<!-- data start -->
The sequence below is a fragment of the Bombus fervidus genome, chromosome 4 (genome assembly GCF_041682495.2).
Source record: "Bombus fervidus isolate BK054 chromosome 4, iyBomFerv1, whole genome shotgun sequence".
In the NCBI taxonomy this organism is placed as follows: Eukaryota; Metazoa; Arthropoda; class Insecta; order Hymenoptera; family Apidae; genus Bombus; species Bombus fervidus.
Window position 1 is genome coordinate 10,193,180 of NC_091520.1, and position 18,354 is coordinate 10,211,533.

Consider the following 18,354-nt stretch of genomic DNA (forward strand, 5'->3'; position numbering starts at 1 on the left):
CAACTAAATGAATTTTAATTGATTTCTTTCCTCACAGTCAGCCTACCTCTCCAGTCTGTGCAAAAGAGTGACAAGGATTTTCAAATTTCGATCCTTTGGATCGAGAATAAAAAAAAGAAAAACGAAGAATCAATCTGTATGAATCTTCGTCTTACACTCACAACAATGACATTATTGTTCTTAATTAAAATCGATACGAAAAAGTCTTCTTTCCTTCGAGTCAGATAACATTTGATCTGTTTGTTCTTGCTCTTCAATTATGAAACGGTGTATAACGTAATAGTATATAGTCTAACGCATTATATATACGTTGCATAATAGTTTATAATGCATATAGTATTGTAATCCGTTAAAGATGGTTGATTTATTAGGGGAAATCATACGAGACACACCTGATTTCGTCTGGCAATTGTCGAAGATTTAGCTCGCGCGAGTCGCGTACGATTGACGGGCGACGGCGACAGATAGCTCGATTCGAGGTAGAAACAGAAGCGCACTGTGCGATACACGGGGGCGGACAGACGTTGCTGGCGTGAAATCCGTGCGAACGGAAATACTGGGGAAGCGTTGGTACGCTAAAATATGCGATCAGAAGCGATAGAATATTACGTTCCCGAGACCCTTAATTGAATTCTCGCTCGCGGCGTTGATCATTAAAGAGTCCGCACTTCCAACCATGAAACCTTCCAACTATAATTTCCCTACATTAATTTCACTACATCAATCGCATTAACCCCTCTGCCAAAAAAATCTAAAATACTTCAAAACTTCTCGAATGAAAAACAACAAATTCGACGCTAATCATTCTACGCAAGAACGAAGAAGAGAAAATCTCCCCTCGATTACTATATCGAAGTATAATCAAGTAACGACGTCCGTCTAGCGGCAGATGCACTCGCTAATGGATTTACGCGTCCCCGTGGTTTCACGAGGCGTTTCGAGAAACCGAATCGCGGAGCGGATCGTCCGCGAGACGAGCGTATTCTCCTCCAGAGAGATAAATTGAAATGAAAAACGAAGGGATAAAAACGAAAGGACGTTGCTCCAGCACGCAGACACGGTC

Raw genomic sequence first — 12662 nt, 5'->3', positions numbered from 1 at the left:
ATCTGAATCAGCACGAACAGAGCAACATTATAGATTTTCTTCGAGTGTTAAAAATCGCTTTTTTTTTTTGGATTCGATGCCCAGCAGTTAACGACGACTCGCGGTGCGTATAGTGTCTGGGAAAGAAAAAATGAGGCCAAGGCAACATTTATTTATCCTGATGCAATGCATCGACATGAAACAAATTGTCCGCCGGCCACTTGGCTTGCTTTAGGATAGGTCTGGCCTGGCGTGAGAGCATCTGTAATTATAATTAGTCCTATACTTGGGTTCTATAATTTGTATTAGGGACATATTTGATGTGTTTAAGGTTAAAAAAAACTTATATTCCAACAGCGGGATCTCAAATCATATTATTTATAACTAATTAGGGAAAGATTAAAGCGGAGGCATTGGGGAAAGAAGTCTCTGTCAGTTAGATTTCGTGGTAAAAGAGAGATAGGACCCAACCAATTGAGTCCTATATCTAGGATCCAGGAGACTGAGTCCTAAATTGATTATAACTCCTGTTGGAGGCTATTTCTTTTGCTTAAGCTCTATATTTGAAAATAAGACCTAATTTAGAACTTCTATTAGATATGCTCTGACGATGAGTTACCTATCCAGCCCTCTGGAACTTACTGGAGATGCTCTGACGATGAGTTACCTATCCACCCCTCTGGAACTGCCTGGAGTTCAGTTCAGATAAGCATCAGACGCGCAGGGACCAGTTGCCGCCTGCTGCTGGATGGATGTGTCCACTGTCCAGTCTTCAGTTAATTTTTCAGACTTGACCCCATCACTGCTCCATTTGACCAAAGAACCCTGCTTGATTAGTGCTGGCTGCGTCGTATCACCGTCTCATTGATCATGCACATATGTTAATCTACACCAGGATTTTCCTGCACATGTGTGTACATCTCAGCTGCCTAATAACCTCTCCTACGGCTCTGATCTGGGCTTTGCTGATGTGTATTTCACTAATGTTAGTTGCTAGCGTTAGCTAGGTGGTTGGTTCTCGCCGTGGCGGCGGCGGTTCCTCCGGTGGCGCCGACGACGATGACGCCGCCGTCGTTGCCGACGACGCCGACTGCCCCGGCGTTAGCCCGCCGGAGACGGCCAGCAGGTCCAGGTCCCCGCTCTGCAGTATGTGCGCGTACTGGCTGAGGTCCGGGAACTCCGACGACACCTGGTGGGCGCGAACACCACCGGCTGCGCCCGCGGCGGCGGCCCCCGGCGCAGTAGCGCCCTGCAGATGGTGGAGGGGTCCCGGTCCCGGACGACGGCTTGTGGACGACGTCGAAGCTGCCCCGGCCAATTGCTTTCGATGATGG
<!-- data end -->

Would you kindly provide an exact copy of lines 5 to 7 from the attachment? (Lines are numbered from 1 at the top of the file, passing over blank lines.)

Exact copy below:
Consider the following 18,354-nt stretch of genomic DNA (forward strand, 5'->3'; position numbering starts at 1 on the left):
CAACTAAATGAATTTTAATTGATTTCTTTCCTCACAGTCAGCCTACCTCTCCAGTCTGTGCAAAAGAGTGACAAGGATTTTCAAATTTCGATCCTTTGGATCGAGAATAAAAAAAAGAAAAACGAAGAATCAATCTGTATGAATCTTCGTCTTACACTCACAACAATGACATTATTGTTCTTAATTAAAATCGATACGAAAAAGTCTTCTTTCCTTCGAGTCAGATAACATTTGATCTGTTTGTTCTTGCTCTTCAATTATGAAACGGTGTATAACGTAATAGTATATAGTCTAACGCATTATATATACGTTGCATAATAGTTTATAATGCATATAGTATTGTAATCCGTTAAAGATGGTTGATTTATTAGGGGAAATCATACGAGACACACCTGATTTCGTCTGGCAATTGTCGAAGATTTAGCTCGCGCGAGTCGCGTACGATTGACGGGCGACGGCGACAGATAGCTCGATTCGAGGTAGAAACAGAAGCGCACTGTGCGATACACGGGGGCGGACAGACGTTGCTGGCGTGAAATCCGTGCGAACGGAAATACTGGGGAAGCGTTGGTACGCTAAAATATGCGATCAGAAGCGATAGAATATTACGTTCCCGAGACCCTTAATTGAATTCTCGCTCGCGGCGTTGATCATTAAAGAGTCCGCACTTCCAACCATGAAACCTTCCAACTATAATTTCCCTACATTAATTTCACTACATCAATCGCATTAACCCCTCTGCCAAAAAAATCTAAAATACTTCAAAACTTCTCGAATGAAAAACAACAAATTCGACGCTAATCATTCTACGCAAGAACGAAGAAGAGAAAATCTCCCCTCGATTACTATATCGAAGTATAATCAAGTAACGACGTCCGTCTAGCGGCAGATGCACTCGCTAATGGATTTACGCGTCCCCGTGGTTTCACGAGGCGTTTCGAGAAACCGAATCGCGGAGCGGATCGTCCGCGAGACGAGCGTATTCTCCTCCAGAGAGATAAATTGAAATGAAAAACGAAGGGATAAAAACGAAAGGACGTTGCTCCAGCACGCAGACACGGTC

Raw genomic sequence first — 12662 nt, 5'->3', positions numbered from 1 at the left: